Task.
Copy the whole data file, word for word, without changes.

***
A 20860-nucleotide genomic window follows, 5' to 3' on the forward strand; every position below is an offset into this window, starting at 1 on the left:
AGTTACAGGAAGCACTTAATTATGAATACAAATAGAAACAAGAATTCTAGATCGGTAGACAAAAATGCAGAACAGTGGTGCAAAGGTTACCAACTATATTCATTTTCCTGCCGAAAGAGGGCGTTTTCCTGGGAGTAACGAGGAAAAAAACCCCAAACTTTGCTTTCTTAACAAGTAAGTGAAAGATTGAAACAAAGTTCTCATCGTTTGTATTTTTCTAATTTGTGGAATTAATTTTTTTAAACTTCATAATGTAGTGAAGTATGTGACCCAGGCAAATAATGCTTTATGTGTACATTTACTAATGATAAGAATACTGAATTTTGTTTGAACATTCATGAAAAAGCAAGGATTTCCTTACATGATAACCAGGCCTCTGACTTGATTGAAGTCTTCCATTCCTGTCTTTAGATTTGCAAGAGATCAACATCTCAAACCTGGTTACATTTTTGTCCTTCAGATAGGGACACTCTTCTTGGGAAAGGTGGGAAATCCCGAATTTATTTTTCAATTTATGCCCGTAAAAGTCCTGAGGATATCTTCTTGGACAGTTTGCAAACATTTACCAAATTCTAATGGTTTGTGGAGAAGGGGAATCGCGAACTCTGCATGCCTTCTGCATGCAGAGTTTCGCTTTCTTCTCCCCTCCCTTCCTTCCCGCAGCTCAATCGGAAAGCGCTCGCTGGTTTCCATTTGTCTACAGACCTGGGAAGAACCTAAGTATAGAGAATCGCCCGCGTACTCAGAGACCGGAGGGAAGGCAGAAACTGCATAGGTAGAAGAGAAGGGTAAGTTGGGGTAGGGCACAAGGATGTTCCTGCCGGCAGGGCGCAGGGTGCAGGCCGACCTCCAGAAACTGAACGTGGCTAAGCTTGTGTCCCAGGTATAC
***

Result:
A 20860-nucleotide genomic window follows, 5' to 3' on the forward strand; every position below is an offset into this window, starting at 1 on the left:
AGTTACAGGAAGCACTTAATTATGAATACAAATAGAAACAAGAATTCTAGATCGGTAGACAAAAATGCAGAACAGTGGTGCAAAGGTTACCAACTATATTCATTTTCCTGCCGAAAGAGGGCGTTTTCCTGGGAGTAACGAGGAAAAAAACCCCAAACTTTGCTTTCTTAACAAGTAAGTGAAAGATTGAAACAAAGTTCTCATCGTTTGTATTTTTCTAATTTGTGGAATTAATTTTTTTAAACTTCATAATGTAGTGAAGTATGTGACCCAGGCAAATAATGCTTTATGTGTACATTTACTAATGATAAGAATACTGAATTTTGTTTGAACATTCATGAAAAAGCAAGGATTTCCTTACATGATAACCAGGCCTCTGACTTGATTGAAGTCTTCCATTCCTGTCTTTAGATTTGCAAGAGATCAACATCTCAAACCTGGTTACATTTTTGTCCTTCAGATAGGGACACTCTTCTTGGGAAAGGTGGGAAATCCCGAATTTATTTTTCAATTTATGCCCGTAAAAGTCCTGAGGATATCTTCTTGGACAGTTTGCAAACATTTACCAAATTCTAATGGTTTGTGGAGAAGGGGAATCGCGAACTCTGCATGCCTTCTGCATGCAGAGTTTCGCTTTCTTCTCCCCTCCCTTCCTTCCCGCAGCTCAATCGGAAAGCGCTCGCTGGTTTCCATTTGTCTACAGACCTGGGAAGAACCTAAGTATAGAGAATCGCCCGCGTACTCAGAGACCGGAGGGAAGGCAGAAACTGCATAGGTAGAAGAGAAGGGTAAGTTGGGGTAGGGCACAAGGATGTTCCTGCCGGCAGGGCGCAGGGTGCAGGCCGACCTCCAGAAACTGAACGTGGCTAAGCTTGTGTCCCAGGTATAC